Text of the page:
The National Institute for Health and Care Excellence (NICE) have published new or updated guidance for the month of July 2022. This month there are four guidelines and one technology appraisal that impact upon primary care.
The Pneumonia in adults: diagnosis and management guideline has been reinstated. It was temporarily withdrawn in May 2020 because of the COVID-19 pandemic. It covers diagnosing and managing pneumonia in adults who do not have COVID-19. It aims to improve accurate assessment and diagnosis of pneumonia to help guide antibiotic prescribing and ensure that people receive the right treatment.
The Social, emotional and mental wellbeing in primary and secondary education guideline has been published. It covers ways to support social, emotional and mental wellbeing in children and young people in primary and secondary education (key stages 1 to 5), and people 25 years and under with special educational needs or disability in further education colleges. It aims to promote good social, emotional and psychological health to protect children and young people against behavioural and health problems.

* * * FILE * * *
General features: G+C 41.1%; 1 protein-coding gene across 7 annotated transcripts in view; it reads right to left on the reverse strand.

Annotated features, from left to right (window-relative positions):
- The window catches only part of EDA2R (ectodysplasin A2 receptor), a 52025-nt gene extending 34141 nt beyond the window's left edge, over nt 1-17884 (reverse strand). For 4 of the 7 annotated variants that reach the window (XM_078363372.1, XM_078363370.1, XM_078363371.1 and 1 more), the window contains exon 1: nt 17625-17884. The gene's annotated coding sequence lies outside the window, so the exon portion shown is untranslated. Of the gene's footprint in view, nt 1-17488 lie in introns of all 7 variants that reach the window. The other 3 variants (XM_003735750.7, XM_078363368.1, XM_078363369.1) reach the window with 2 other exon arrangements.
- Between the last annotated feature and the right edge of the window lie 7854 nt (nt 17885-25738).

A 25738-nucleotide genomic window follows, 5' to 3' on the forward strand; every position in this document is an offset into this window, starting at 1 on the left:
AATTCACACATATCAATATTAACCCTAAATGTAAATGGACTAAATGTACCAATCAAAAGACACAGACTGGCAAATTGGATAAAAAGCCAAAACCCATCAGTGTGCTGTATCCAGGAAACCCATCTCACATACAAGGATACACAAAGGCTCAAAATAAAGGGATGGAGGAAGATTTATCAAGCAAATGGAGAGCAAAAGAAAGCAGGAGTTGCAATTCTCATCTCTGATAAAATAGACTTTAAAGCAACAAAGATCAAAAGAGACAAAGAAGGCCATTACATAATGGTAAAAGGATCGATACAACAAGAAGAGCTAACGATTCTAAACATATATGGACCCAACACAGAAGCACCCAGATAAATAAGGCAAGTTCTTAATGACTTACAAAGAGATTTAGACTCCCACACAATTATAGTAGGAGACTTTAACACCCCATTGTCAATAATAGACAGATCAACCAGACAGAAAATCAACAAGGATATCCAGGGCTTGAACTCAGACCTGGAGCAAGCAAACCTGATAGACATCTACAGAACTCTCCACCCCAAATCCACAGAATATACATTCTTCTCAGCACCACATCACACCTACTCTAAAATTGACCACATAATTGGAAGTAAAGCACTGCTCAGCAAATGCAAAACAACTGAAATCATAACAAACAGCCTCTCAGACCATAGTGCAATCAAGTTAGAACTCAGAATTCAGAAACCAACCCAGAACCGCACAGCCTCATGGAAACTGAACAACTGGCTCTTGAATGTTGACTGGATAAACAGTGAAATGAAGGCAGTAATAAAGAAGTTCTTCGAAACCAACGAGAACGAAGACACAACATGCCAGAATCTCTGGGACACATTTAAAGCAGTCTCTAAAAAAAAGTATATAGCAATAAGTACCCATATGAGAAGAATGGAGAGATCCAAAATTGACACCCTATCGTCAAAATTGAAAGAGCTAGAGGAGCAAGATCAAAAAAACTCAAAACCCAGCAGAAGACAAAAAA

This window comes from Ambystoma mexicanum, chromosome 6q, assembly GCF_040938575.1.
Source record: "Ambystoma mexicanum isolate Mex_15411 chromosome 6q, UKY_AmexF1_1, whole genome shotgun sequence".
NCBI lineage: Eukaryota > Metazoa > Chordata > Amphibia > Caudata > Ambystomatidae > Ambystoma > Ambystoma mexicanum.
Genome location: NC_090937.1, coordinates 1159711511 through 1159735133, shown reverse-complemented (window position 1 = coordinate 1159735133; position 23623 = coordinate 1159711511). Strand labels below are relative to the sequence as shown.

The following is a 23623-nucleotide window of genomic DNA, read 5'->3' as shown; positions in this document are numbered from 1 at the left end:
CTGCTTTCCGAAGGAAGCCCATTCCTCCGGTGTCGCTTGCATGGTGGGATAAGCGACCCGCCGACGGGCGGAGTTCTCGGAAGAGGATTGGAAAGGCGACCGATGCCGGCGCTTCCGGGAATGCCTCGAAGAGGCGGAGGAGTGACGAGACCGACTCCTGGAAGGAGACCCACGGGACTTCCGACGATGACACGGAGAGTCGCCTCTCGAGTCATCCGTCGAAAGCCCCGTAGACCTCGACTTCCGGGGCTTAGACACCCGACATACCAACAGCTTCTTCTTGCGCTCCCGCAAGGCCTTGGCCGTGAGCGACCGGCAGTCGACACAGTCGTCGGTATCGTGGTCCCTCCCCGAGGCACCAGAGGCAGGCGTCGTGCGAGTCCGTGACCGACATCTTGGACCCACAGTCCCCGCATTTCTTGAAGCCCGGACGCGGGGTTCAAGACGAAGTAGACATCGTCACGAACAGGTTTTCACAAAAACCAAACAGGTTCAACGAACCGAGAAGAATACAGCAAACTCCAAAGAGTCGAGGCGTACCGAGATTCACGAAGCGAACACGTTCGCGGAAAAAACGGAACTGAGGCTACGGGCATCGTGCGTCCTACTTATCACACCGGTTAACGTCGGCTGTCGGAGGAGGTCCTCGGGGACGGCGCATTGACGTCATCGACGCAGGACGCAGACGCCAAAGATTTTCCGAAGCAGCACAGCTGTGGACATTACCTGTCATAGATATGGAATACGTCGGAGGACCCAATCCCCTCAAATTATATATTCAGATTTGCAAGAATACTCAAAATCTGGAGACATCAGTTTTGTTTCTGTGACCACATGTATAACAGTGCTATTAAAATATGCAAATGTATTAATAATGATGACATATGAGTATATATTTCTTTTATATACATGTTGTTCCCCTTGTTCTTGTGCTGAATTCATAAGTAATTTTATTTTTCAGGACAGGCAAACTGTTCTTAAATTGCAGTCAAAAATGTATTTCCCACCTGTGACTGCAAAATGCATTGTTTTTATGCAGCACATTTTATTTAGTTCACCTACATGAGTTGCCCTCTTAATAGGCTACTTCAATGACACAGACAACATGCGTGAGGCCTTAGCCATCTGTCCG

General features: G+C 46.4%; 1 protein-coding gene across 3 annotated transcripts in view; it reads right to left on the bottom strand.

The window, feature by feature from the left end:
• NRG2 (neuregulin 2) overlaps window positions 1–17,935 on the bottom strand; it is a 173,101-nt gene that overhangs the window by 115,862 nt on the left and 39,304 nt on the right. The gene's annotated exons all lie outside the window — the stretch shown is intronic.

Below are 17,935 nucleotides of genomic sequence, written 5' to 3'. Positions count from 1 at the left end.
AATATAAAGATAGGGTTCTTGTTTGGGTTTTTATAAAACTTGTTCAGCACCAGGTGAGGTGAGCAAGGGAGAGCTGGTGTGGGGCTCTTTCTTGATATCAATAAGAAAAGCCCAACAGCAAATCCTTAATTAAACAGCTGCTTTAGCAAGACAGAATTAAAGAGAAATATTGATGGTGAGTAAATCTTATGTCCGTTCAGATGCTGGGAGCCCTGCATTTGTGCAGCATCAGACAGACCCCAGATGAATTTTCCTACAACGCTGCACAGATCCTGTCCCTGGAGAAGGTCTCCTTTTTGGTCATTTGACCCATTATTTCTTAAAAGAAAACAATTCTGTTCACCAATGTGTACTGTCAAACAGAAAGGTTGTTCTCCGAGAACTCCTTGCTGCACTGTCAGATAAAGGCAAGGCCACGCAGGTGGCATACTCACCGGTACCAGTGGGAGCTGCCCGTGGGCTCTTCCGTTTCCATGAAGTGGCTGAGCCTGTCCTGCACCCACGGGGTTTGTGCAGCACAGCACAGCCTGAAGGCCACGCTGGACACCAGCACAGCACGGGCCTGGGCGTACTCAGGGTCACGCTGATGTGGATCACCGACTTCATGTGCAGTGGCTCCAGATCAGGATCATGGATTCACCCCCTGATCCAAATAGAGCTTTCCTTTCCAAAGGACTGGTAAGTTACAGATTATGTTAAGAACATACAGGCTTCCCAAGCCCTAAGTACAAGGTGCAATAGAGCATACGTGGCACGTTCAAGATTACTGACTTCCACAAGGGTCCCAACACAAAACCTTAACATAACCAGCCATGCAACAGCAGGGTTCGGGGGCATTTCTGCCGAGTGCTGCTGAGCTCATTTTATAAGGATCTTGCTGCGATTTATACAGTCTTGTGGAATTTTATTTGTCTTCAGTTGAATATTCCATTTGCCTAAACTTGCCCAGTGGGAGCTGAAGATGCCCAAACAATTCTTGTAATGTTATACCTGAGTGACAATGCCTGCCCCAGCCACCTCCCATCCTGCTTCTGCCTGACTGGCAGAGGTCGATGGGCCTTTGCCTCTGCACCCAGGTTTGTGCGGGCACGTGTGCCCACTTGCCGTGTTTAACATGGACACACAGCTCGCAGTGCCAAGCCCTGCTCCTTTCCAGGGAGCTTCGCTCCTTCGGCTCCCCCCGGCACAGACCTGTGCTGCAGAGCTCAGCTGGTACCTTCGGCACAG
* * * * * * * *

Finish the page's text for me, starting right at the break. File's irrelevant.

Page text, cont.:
The Melanoma: assessment and management guideline has been updated. It covers the assessment and management of melanoma (a type of skin cancer) in children, young people and adults. The update includes recommendations on genetic testing, staging, surgery.
The Urinary tract infection in under 16s: diagnosis and management guideline has been published. It covers diagnosing and managing first or recurrent upper or lower urinary tract infection (UTI) in babies, children and young people under 16. It aims to achieve more consistent clinical practice, based on accurate diagnosis and effective management.
The Icosapent ethyl with statin therapy for reducing the risk of cardiovascular events in people with raised triglycerides technology appraisal has been published. This treatment is recommended as an option for reducing the risk of cardiovascular events in adults. It is recommended if they have a high risk of cardiovascular events and raised fasting triglycerides (1.7 mmol/litre or above) and are taking statins, but only if they have:
- established cardiovascular disease (secondary prevention), defined as a history of any of the following:
- acute coronary syndrome (such as myocardial infarction or unstable angina needing hospitalisation)
- coronary or other arterial revascularisation procedures
- coronary heart disease
- ischaemic stroke
- peripheral arterial disease, and
- low-density lipoprotein cholesterol (LDL‑C) levels above 1.04 mmol/litre and below or equal to 2.60 mmol/litre
Action: Clinicians should be aware of this month's new guidance and implement any necessary changes to practice.
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